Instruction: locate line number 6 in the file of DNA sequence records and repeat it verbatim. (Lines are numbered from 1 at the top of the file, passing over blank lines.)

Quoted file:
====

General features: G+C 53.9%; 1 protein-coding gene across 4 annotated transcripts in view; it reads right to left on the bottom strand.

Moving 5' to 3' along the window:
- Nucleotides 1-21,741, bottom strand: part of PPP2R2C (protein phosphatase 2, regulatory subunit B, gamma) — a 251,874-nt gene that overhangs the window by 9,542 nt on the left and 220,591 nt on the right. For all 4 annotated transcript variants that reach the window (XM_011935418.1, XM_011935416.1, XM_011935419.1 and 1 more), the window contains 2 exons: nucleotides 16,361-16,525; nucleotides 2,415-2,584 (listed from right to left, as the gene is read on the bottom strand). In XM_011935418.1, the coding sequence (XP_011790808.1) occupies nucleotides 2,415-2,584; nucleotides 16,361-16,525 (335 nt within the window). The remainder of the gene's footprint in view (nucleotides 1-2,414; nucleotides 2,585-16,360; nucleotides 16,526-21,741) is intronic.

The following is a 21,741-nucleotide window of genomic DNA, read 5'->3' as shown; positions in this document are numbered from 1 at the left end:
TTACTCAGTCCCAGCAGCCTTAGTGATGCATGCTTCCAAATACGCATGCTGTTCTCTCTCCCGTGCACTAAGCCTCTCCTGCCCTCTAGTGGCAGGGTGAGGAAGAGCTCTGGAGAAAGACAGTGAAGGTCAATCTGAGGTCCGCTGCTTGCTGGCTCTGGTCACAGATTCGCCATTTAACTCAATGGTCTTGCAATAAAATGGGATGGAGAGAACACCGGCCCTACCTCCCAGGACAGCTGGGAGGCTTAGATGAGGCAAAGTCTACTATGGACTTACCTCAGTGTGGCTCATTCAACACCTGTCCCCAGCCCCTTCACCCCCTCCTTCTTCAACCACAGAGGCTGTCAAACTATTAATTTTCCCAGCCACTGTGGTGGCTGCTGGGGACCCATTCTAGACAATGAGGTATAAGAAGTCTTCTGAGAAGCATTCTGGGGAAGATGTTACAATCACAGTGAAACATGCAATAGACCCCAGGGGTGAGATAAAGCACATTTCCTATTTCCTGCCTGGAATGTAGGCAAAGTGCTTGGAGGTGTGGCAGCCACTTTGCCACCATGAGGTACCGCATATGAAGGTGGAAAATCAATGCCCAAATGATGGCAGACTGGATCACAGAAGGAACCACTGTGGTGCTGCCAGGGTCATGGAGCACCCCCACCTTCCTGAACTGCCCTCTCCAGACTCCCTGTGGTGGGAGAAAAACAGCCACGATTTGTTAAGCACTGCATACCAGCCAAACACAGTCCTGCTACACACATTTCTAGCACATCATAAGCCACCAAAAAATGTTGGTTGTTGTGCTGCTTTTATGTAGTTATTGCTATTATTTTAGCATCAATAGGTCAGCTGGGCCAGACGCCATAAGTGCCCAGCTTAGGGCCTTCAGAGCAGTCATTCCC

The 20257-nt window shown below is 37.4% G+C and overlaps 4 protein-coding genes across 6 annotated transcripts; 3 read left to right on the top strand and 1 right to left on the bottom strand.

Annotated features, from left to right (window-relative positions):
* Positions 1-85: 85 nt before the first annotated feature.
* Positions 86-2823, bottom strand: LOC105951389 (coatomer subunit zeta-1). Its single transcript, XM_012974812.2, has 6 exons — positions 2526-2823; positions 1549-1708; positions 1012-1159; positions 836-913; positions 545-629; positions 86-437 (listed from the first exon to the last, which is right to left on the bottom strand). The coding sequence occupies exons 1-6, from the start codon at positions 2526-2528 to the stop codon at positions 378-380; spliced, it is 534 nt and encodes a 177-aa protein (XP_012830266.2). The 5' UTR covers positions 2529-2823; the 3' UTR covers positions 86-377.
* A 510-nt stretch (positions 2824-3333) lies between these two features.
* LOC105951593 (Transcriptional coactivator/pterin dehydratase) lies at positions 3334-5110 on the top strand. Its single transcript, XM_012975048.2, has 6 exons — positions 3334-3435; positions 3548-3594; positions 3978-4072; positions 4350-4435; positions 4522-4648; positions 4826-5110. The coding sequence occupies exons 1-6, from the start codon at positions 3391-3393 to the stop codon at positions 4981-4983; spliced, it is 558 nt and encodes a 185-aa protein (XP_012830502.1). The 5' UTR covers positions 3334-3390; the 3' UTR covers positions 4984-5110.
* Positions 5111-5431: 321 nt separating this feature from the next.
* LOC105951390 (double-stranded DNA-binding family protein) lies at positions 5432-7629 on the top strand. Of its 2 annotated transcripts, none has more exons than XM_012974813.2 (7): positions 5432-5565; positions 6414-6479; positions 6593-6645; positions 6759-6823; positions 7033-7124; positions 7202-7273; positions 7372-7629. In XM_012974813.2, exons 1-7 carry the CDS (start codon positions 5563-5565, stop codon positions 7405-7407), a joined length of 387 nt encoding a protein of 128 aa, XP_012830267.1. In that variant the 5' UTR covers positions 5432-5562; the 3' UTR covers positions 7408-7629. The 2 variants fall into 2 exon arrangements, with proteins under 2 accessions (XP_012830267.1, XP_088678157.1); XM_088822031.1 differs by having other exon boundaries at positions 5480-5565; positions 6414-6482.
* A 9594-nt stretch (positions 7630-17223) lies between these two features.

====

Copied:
The 20257-nt window shown below is 37.4% G+C and overlaps 4 protein-coding genes across 6 annotated transcripts; 3 read left to right on the top strand and 1 right to left on the bottom strand.